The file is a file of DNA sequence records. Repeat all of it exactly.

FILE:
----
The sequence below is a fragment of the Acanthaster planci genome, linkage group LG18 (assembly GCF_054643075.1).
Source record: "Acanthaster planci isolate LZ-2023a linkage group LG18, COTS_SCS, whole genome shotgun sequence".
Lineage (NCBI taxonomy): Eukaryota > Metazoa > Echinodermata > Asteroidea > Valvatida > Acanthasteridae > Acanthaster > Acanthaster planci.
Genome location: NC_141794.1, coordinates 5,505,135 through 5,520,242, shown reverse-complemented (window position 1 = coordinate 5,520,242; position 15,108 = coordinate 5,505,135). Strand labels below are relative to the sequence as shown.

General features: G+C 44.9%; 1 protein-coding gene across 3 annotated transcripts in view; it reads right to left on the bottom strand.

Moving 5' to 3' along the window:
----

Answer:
The sequence below is a fragment of the Acanthaster planci genome, linkage group LG18 (assembly GCF_054643075.1).
Source record: "Acanthaster planci isolate LZ-2023a linkage group LG18, COTS_SCS, whole genome shotgun sequence".
Lineage (NCBI taxonomy): Eukaryota > Metazoa > Echinodermata > Asteroidea > Valvatida > Acanthasteridae > Acanthaster > Acanthaster planci.
Genome location: NC_141794.1, coordinates 5,505,135 through 5,520,242, shown reverse-complemented (window position 1 = coordinate 5,520,242; position 15,108 = coordinate 5,505,135). Strand labels below are relative to the sequence as shown.

General features: G+C 44.9%; 1 protein-coding gene across 3 annotated transcripts in view; it reads right to left on the bottom strand.

Moving 5' to 3' along the window: